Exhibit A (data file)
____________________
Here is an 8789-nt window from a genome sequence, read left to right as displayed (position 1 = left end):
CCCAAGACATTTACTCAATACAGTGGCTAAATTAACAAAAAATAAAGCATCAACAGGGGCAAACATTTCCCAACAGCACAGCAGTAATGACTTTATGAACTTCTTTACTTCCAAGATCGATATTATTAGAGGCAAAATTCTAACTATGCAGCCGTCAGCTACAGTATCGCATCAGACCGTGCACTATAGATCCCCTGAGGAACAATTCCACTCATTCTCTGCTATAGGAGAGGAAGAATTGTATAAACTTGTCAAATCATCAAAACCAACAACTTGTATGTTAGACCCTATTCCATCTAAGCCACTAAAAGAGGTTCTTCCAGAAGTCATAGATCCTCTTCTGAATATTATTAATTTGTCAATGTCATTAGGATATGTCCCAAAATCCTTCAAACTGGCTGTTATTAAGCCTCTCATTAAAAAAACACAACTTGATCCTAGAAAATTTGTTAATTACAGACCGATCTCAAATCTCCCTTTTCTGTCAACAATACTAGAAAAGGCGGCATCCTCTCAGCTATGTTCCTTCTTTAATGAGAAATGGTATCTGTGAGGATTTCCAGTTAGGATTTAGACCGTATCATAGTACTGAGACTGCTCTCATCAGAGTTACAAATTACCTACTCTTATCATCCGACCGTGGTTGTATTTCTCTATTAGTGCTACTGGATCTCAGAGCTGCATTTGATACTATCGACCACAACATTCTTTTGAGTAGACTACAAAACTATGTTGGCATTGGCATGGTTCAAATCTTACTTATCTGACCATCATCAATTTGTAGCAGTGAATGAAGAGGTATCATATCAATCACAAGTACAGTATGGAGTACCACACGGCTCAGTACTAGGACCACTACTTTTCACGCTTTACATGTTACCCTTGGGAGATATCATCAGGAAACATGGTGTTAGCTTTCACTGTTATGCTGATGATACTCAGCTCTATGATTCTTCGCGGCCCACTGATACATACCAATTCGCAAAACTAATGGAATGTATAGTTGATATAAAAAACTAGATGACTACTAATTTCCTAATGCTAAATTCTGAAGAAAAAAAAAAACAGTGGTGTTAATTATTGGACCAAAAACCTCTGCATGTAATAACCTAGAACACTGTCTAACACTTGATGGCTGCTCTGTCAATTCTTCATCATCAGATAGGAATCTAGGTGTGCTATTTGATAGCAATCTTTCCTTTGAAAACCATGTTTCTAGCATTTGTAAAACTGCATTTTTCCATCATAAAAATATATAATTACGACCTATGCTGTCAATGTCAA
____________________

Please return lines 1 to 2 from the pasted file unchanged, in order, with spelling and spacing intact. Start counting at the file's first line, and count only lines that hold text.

Here is an 8789-nt window from a genome sequence, read left to right as displayed (position 1 = left end):
CCCAAGACATTTACTCAATACAGTGGCTAAATTAACAAAAAATAAAGCATCAACAGGGGCAAACATTTCCCAACAGCACAGCAGTAATGACTTTATGAACTTCTTTACTTCCAAGATCGATATTATTAGAGGCAAAATTCTAACTATGCAGCCGTCAGCTACAGTATCGCATCAGACCGTGCACTATAGATCCCCTGAGGAACAATTCCACTCATTCTCTGCTATAGGAGAGGAAGAATTGTATAAACTTGTCAAATCATCAAAACCAACAACTTGTATGTTAGACCCTATTCCATCTAAGCCACTAAAAGAGGTTCTTCCAGAAGTCATAGATCCTCTTCTGAATATTATTAATTTGTCAATGTCATTAGGATATGTCCCAAAATCCTTCAAACTGGCTGTTATTAAGCCTCTCATTAAAAAAACACAACTTGATCCTAGAAAATTTGTTAATTACAGACCGATCTCAAATCTCCCTTTTCTGTCAACAATACTAGAAAAGGCGGCATCCTCTCAGCTATGTTCCTTCTTTAATGAGAAATGGTATCTGTGAGGATTTCCAGTTAGGATTTAGACCGTATCATAGTACTGAGACTGCTCTCATCAGAGTTACAAATTACCTACTCTTATCATCCGACCGTGGTTGTATTTCTCTATTAGTGCTACTGGATCTCAGAGCTGCATTTGATACTATCGACCACAACATTCTTTTGAGTAGACTACAAAACTATGTTGGCATTGGCATGGTTCAAATCTTACTTATCTGACCATCATCAATTTGTAGCAGTGAATGAAGAGGTATCATATCAATCACAAGTACAGTATGGAGTACCACACGGCTCAGTACTAGGACCACTACTTTTCACGCTTTACATGTTACCCTTGGGAGATATCATCAGGAAACATGGTGTTAGCTTTCACTGTTATGCTGATGATACTCAGCTCTATGATTCTTCGCGGCCCACTGATACATACCAATTCGCAAAACTAATGGAATGTATAGTTGATATAAAAAACTAGATGACTACTAATTTCCTAATGCTAAATTCTGAAGAAAAAAAAAAACAGTGGTGTTAATTATTGGACCAAAAACCTCTGCATGTAATAACCTAGAACACTGTCTAACACTTGATGGCTGCTCTGTCAATTCTTCATCATCAGATAGGAATCTAGGTGTGCTATTTGATAGCAATCTTTCCTTTGAAAACCATGTTTCTAGCATTTGTAAAACTGCATTTTTCCATCATAAAAATATATAATTACGACCTATGCTGTCAATGTCAA